Using Photoshop and Illustrator (and Trial and Error) to Uncover the Past

By Craig Winslow

Experimental designer and Adobe Creative Resident Craig Winslow has spent much of the past year unlocking the secrets of ghost signs and bringing them back to life, though animated projections. Each sign is unique, with its own mysteries to reveal, so Winslow has to tailor his approach and use multiple techniques (along with good old-fashioned trial and error) as he works. In a previous article, “Ghost-Sign Sleuth,” we got an inside look at some of Winslow’s painstaking detective work. Here, he reveals more details of his process, with a closer look at four interesting signs he’s recently revived.


Some of my favorite ghost sign specimens have multiple layers for me to resolve. They’re known as palimpsests, and this Cakebread Robey sign in the Stoke Newington area of London was immediately interesting: it had compelling coloring, with red letters on white areas, and the two layers revealed the growth of the company—with the newer layer advertising new business locations and new capabilities. 

Since starting this project, I am often asked if finding the old typefaces is difficult—but the fact is that these are not typefaces; I re-create the letters from scratch, mostly using Adobe Illustrator CC and its pen tool. One Illustrator technique I’ve used to figure out the letters in difficult-to-resolve palimpsest ghost signs is vectorizing the shapes in the most visible, newest sign layer and toning down the intensity of their colors (using the eyedropper tool). This makes it much easier to see shapes on the lower layer (as shown above).

The bottom line was by far the most difficult to figure out, but by focusing on the slight difference between the red colors and looking at hints of paint remnants, I was able to complete the older layer. I used Adobe Photoshop CC to select a color range to isolate colors, and then I just stared at the sign and dragged similar letters around to solve the puzzle of which words made sense.

The older sign was a simple three-layer stack of type, on either side of the window; the newer layer had a more complex design, with new locations and the word ironmongers listed as a new service.


To the naked eye, this palimpsest, also in London, is nearly impossible to isolate into its three distinct layers. The words WESTMINSTER and CRITERION at the top, the word NEWS at the bottom, and a mysterious chunk of white all blend together into one mashup of a wall.

Fortunately, using historical photos, I was able to reveal the original layers, which date back to the 1920s. Collected by my collaborator for the London Design Festival, Sam Roberts of Ghostsigns, one image gave us a view of the words WESTMINSTER GAZETTE and an entire pyramid graphic, visibly absent today.

Neighboring walls reveal similar ads, as well as an insight into the Criterion Matches layer (the middle layer): the block of white is actually an illustration of a matchbox.

Further references found by Sam Roberts for the Criterion Matches packaging helped define exactly what the matchbox illustration looked like (as shown below).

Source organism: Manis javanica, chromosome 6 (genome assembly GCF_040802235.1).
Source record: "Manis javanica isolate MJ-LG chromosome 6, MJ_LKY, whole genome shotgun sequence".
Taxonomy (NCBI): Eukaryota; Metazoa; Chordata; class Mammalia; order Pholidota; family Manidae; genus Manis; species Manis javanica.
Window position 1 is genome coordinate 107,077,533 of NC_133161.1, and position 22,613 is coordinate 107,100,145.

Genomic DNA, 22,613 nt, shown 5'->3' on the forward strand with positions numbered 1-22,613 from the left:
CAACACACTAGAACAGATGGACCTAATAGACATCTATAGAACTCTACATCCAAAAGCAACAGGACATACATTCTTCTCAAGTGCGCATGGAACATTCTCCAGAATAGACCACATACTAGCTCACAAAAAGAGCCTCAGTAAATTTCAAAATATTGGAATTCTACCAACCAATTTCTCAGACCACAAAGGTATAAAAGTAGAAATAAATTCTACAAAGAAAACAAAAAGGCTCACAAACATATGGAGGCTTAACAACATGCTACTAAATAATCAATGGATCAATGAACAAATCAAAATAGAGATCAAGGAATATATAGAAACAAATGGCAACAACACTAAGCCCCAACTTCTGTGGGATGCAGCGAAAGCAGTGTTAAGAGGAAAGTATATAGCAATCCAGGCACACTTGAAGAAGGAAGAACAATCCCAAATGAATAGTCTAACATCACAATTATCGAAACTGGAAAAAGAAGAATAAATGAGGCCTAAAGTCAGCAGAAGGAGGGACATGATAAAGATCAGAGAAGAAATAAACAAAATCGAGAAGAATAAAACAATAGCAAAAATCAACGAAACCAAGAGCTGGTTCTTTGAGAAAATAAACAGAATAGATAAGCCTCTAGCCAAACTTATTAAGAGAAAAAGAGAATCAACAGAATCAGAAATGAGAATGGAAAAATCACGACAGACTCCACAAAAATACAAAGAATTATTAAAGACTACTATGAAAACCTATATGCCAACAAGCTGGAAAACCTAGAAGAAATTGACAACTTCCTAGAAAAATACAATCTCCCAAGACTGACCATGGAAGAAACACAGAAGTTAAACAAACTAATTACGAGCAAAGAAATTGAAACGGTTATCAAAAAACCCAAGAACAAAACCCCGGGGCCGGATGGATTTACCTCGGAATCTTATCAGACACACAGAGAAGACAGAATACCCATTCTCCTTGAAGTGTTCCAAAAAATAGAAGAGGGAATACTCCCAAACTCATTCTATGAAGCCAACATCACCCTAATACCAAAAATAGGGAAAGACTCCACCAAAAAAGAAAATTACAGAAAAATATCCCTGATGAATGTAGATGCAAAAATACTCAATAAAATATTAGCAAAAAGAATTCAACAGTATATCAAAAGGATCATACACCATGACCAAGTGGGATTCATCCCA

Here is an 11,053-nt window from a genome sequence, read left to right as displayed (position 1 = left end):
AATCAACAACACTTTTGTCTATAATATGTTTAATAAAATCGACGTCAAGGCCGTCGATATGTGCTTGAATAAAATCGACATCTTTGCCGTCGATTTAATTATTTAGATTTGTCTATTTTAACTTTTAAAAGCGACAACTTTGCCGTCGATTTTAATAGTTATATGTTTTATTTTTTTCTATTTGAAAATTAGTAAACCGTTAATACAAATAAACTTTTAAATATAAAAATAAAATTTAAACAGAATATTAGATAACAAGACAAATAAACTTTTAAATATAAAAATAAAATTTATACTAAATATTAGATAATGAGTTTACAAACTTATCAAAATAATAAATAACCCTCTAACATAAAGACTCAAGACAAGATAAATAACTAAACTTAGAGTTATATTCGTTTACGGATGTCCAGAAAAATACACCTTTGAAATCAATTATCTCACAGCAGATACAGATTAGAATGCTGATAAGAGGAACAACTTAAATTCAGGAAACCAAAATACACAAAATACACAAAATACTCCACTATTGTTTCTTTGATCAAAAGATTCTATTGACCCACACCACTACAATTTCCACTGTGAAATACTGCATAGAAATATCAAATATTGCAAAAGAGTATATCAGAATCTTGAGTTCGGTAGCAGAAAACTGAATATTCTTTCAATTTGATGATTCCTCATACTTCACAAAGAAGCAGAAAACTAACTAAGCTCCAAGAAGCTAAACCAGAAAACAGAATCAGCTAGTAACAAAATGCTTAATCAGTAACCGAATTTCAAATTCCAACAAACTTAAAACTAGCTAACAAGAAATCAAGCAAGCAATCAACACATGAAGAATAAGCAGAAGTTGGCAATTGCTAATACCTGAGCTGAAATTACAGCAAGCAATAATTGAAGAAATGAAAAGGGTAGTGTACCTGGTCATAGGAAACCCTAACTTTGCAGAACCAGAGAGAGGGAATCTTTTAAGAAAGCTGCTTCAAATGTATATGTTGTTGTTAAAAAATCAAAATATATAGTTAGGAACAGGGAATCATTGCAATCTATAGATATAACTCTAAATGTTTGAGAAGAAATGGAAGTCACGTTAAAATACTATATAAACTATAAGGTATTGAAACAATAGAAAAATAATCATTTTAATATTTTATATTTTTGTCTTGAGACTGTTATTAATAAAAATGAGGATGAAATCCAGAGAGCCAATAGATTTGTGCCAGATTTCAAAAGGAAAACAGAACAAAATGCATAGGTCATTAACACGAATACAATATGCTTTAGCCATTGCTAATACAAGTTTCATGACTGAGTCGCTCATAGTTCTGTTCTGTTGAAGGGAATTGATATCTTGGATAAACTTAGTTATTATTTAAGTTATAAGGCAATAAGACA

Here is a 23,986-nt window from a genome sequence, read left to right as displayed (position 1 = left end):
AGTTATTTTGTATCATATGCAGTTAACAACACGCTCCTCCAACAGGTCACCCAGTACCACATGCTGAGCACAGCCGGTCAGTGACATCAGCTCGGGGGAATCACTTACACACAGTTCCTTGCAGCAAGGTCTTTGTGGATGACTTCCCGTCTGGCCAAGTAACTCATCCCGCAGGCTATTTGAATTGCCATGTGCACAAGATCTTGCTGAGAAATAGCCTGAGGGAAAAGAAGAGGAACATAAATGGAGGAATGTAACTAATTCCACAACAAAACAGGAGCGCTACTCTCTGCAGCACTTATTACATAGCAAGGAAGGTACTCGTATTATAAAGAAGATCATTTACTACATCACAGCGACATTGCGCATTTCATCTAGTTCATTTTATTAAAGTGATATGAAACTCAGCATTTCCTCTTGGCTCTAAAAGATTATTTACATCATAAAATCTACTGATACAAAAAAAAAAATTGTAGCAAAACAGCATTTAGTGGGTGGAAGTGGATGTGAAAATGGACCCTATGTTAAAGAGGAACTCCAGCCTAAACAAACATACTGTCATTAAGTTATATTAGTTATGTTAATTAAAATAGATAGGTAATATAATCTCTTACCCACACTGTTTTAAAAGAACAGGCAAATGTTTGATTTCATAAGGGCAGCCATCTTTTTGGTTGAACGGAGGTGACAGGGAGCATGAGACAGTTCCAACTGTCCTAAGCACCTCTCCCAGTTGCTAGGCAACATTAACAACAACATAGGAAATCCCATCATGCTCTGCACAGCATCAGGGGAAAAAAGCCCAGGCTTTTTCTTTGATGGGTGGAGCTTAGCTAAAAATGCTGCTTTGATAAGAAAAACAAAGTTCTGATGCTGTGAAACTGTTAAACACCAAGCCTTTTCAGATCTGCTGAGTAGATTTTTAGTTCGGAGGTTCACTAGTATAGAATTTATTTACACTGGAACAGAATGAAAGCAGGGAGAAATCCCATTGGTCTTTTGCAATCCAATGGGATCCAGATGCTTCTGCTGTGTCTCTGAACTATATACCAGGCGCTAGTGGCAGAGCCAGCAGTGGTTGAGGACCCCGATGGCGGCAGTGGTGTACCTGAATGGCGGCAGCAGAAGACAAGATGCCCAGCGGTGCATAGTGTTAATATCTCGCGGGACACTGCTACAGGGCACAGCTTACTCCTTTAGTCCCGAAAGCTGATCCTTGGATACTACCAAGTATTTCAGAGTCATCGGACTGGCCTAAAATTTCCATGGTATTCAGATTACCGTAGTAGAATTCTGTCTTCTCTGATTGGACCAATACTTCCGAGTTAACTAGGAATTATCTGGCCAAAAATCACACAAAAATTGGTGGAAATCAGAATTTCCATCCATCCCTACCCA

The bottom layer of this sign is an ad for Gillette that is barely visible. It was very satisfying to solve the mystery of the slogan hiding on that layer. By dragging vector points and guides around to create letters in Illustrator, I finally came up with the full phrase: “British Made Razor Blades.” 


This sign in Portland, Maine, was a real mystery. My focus was on the left side, where the words WILLIAMS BROS. CO. are clear, but the round corner caught my eye because the word SIGNS is clearly hiding there. I uncovered conflicting information as I started to dig into the history of the building.

The structure is known as the Henry Goddard Block, built between a shockingly-earlier-than-expected 1831 and 1833. It was one of the few structures to survive the massive fire that destroyed much of Portland in 1866. Over the years, this location has been home to a saloon, a restaurant, a brass foundry, a coppersmith, a boarding house, a sign shop, a tattoo artist’s shop, and more.

A Sanborn map from 1909 has the location clearly labeled as sign shop, confirming my initial hunch. However, I couldn’t find any further information or photographic evidence about the sign shop business.

It took me far too long to realize the giant arrow in the ghost sign didn't say “around back” but was actually pointing to a location, and the letters inside it were actually an address: Custom House Wharf.

The company was sold to Brookline Machine Company in 1985 and has since moved, but it kept the same name and remains in business today.

I'd like to find more information about the mysterious sign shop at this location, but some of these ghost signs are so elusive that they get lost to time.


Nestled between two buildings and underneath a bridge, this London sign has survived for a surprisingly long time for being painted onto wood.

With no historical references available, I had to resort to just doing my best to resolve the letters in Illustrator—and the support of Sam Roberts’s local expertise and knowledge.

Once I had a few letters vectorized, I got a feel for the style of other letters that should be along that same baseline. I would often make little marks to help my brain find incomplete sections of words. It’s quite often a fun little puzzle to figure out what makes sense—it’s incredibly satisfying to figure out a word previously lost to time.

January 6, 2017

Marquee image: Cortney Vamvakias

Other images: courtesy of Craig Winslow